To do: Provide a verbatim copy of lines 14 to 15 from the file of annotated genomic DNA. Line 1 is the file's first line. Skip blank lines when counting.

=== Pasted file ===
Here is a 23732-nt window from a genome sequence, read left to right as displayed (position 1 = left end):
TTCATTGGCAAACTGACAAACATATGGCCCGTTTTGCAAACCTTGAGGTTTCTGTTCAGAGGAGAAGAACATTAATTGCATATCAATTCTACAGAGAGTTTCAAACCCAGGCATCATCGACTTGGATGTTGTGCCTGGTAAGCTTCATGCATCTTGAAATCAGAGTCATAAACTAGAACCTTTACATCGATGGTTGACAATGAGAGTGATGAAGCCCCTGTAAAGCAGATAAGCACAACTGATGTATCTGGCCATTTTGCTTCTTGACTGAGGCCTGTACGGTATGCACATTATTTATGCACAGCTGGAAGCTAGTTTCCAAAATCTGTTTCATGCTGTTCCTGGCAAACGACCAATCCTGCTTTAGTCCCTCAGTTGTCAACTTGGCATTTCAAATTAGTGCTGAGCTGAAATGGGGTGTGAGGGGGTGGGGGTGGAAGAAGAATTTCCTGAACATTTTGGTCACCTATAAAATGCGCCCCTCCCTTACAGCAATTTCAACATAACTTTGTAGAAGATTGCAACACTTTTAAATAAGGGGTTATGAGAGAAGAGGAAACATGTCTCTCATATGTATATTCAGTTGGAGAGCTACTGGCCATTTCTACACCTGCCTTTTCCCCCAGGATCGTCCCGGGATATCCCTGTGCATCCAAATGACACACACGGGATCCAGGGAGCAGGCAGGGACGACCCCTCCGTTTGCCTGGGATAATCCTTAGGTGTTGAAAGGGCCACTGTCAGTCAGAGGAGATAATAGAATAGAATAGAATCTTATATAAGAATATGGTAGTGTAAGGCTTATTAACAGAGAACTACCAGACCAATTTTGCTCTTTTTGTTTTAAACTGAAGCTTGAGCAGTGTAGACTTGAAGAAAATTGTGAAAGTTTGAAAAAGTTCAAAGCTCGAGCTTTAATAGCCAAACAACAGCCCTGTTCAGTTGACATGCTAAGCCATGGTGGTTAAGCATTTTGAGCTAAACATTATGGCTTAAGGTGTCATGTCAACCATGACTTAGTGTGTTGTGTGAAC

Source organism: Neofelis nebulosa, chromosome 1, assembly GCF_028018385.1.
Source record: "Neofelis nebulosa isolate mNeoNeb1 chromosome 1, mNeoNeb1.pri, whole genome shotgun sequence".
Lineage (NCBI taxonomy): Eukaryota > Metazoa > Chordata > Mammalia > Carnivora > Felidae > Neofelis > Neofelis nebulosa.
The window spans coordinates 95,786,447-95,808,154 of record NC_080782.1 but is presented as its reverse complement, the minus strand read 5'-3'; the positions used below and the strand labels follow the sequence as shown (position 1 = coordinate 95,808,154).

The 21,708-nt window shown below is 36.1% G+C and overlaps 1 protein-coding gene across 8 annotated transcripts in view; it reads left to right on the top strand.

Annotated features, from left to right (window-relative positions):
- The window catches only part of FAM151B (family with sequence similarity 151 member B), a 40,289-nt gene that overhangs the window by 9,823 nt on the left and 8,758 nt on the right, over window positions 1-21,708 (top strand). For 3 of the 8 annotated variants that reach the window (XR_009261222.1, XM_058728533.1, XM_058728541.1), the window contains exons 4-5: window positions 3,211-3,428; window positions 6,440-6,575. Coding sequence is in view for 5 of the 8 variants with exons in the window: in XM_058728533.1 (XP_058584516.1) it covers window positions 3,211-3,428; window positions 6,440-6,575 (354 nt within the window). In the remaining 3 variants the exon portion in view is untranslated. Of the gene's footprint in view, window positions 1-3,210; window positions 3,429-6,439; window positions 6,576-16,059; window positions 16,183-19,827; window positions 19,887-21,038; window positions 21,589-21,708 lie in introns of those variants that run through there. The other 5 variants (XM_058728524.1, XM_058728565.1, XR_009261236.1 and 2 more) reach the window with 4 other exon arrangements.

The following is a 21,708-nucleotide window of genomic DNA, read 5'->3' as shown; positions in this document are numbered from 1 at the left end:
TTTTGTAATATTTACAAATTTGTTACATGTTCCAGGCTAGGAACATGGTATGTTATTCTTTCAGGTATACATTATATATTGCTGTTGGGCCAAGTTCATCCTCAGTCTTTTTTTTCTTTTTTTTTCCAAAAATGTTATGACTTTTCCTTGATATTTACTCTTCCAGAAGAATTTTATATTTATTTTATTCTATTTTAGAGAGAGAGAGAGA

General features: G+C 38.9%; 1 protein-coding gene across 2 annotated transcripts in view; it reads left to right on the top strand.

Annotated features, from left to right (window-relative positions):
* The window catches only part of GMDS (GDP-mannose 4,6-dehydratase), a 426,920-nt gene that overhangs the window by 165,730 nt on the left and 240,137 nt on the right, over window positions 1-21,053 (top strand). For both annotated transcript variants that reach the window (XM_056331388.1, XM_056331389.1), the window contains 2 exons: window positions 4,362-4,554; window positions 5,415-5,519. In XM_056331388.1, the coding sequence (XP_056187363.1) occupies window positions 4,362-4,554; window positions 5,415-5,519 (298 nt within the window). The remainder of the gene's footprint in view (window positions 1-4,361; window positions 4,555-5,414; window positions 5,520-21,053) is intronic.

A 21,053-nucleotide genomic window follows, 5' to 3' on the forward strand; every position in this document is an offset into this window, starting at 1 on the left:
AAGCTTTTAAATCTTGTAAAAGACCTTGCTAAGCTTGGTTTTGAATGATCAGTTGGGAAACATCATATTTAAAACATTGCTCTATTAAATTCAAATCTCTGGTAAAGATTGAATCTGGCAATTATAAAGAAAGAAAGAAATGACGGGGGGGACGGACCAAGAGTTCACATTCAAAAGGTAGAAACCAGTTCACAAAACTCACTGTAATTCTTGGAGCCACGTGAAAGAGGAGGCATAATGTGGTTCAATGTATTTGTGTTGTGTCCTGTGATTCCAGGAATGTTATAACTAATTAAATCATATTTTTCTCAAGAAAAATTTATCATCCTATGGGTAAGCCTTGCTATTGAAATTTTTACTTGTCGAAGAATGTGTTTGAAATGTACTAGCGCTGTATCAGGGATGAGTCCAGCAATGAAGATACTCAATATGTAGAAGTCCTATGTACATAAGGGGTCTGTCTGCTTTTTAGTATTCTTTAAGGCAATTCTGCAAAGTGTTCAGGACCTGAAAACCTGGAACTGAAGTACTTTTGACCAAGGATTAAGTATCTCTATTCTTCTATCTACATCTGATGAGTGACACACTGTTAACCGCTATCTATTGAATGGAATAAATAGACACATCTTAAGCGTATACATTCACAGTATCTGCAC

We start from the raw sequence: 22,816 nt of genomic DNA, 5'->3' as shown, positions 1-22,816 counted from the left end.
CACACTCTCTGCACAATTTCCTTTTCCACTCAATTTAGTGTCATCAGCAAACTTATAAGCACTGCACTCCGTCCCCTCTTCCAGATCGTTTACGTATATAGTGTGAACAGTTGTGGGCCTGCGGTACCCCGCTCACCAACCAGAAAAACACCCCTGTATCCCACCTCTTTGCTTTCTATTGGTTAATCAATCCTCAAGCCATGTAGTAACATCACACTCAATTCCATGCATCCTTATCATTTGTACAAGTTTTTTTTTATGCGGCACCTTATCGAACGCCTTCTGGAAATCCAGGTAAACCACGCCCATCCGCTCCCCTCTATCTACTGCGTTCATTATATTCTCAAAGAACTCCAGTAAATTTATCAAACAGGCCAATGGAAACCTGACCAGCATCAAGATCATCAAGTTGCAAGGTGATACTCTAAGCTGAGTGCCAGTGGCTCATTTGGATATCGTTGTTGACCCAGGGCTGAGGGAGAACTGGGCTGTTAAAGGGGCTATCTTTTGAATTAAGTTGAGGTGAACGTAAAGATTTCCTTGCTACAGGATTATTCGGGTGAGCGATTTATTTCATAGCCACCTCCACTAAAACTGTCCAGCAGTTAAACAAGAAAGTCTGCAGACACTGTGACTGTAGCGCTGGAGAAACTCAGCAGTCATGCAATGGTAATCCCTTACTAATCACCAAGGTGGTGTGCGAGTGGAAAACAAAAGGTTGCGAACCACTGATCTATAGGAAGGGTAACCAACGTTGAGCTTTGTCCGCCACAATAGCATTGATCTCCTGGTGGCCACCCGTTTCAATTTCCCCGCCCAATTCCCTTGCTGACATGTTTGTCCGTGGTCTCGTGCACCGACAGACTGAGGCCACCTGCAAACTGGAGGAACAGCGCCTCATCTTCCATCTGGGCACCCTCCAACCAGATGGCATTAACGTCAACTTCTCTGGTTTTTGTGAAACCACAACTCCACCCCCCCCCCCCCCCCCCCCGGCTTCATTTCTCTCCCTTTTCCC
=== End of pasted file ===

* The window catches only part of GMDS (GDP-mannose 4,6-dehydratase), a 426,920-nt gene that overhangs the window by 165,730 nt on the left and 240,137 nt on the right, over window positions 1-21,053 (top strand). For both annotated transcript variants that reach the window (XM_056331388.1, XM_056331389.1), the window contains 2 exons: window positions 4,362-4,554; window positions 5,415-5,519. In XM_056331388.1, the coding sequence (XP_056187363.1) occupies window positions 4,362-4,554; window positions 5,415-5,519 (298 nt within the window). The remainder of the gene's footprint in view (window positions 1-4,361; window positions 4,555-5,414; window positions 5,520-21,053) is intronic.

A 21,053-nucleotide genomic window follows, 5' to 3' on the forward strand; every position in this document is an offset into this window, starting at 1 on the left: